Blog: More From "Play As Exploratory Learning"

Until today, my reading of Mary Reilly’s Play As Exploratory Learning had been limited to occasional stolen glances into Cem Kaner’s library, but a copy of this out-of-print book arrived today. Browsing (that is, a little exploratory reading) yielded this (from Chapter 3, “An Explanation of Play”, page 117):

“The pursuit of the rumored goodness and usefulness that play might have for man is plagued by the difficulties inherent in the processes of exploration. One of the first problems is the very obviousness of play. It is a behaviour endlessly in plain sight, and because it is a behaviour there in plain sight it lacks the intrigue that the unknown has for scientists. Intellectuals go to any lengths to avoid the obvious and theorists in particular disdain it. The real difficulty that confronts any broadened explanation of play is that it is an obvious commonplace behaviour breeding contempt dampening investigatory interest.”

Well, ain’t that just like exploratory approaches to testing? (For “play” read “exploratory testing”; for “scientists” and “theorists”, read “many programmers”; and for “intellectuals” read “traditional testing theorists”.) Explaining exploratory testing is hard because we appear to be simply “trying the program to see if it works”. What’s not obvious to the untrained observer is the stuff that’s going on behind the eyeballs: modeling the test space; determining coverage, oracles, and procedures; and making decisions about how to configure, operate, observe, and evaluate the product. It would be nice if other people could see all that stuff, but we can’t. So, as a community, those of us who recognize the value of exploratory approaches—that is, the fact that they’re central to excellent testing—are going to have to keep talking about them.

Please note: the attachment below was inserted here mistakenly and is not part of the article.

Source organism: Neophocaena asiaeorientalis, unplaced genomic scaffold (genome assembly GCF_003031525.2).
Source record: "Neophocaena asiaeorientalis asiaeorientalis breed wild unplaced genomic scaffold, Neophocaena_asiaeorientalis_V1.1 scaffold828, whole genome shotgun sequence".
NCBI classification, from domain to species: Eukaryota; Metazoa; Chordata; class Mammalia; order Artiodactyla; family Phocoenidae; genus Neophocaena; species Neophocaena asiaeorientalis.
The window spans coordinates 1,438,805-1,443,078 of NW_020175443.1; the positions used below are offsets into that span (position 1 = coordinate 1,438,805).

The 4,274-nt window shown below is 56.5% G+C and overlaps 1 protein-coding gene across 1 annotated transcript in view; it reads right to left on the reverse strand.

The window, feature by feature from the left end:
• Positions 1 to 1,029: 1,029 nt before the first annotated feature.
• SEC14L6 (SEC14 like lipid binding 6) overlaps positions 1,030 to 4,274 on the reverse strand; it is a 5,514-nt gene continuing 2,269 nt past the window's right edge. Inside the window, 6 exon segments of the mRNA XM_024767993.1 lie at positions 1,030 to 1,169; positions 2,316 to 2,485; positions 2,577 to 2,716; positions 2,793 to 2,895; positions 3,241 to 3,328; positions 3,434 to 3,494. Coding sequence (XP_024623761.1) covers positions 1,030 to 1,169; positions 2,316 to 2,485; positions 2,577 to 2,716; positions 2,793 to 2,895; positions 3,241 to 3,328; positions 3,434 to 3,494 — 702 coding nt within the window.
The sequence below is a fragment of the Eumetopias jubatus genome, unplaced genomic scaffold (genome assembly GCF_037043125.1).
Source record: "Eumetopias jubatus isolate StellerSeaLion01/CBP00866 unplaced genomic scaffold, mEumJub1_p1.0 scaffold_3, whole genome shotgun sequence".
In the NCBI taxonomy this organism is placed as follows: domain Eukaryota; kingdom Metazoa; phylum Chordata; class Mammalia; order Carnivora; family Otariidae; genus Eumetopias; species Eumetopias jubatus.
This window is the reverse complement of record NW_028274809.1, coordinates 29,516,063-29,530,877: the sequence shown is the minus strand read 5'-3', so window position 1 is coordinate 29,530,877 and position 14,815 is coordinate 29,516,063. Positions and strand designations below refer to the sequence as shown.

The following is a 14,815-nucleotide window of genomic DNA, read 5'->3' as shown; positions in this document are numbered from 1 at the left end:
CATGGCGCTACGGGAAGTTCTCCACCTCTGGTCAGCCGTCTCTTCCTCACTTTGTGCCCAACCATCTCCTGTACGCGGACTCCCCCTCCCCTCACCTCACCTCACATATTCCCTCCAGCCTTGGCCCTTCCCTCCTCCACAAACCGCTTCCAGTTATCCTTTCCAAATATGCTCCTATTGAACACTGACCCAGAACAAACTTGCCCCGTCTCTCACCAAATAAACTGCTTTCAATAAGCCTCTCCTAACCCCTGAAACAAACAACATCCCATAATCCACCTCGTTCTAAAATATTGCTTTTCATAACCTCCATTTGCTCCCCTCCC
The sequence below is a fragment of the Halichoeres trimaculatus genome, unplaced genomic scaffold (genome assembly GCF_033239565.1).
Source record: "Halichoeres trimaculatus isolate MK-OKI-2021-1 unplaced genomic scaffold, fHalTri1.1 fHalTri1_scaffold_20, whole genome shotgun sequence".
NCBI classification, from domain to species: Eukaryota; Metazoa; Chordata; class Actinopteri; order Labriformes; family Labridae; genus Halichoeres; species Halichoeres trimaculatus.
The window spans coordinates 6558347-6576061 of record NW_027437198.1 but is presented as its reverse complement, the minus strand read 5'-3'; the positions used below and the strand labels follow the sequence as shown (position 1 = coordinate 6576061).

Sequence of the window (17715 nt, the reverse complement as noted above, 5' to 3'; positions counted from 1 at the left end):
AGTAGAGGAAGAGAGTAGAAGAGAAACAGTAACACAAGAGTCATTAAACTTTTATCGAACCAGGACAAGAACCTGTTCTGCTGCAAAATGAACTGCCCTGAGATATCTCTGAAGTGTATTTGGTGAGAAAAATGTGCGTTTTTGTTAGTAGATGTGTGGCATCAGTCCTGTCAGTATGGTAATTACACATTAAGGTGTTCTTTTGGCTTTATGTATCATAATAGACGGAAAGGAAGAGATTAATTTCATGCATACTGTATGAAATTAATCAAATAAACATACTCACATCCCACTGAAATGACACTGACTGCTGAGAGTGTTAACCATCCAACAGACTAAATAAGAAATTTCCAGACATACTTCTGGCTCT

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4 responses to “More From "Play As Exploratory Learning"”

  1. Tim Coulter says:

    What’s interesting is I often use the word “play” to quickly communicate what I’m doing. For instance, today, I was trying to communicate that my team would explore a certain area to see how it stands up — my quick response was, “We’ll play with it and see what comes up.” I use this term a lot, as I think it both communicates what we’re doing, and that we like our job. 🙂

  2. Anonymous says:

    Are things like Session Based Test Management a step in the direction of making the process more visible?
    I like exploratory testing, but it lacks a lot of the artifacts that have become expected of a testing group as promoted by more established test methods.

    For project managers who like test plans and lots of documentation, exploratory testing would seem to be a poor fit without some education. And even then it would be a tough road.

    One thing I see lacking in the testing field is that there is a lot of talk about great methods, but most of the time it assumes an environment where there is strong support for the testing function. How do you test in an environment where the rest of the engineering functions are hostile to your methods?

    Luckily, I’m not in such a situation now, but I left my last job because of a profound, and previously hidden, difference in testing philosophy between myself as the test lead and the project manager. The project manager felt that if bugs got through it was the testers fault, never mind the developer who wrote the bug in the first place. In his case he took the lack of traditional test documentation as a sign of a poor testing process. Unfortunate.

  3. Michael says:

    Tim said: What’s interesting is I often use the word “play” to quickly communicate what I’m doing…I think it both communicates what we’re doing, and that we like our job. 🙂

    Fair enough, but I’d be careful to consider the audience. As Mary Reilly suggests, play often isn’t taken seriously, even though it ought to be.

    I have a three-year-old daughter, and watching her play is watching her learning. Testing is learning, too.

  4. Michael says:

    Anonymous said: Are things like Session Based Test Management a step in the direction of making the process more visible? I like exploratory testing, but it lacks a lot of the artifacts that have become expected of a testing group as promoted by more established test methods.

    Anon, thanks for this comment. I’m having trouble answering it–not because I don’t have an answer, but because I have so many. It’s worth a blog post of its own. Stay tuned.

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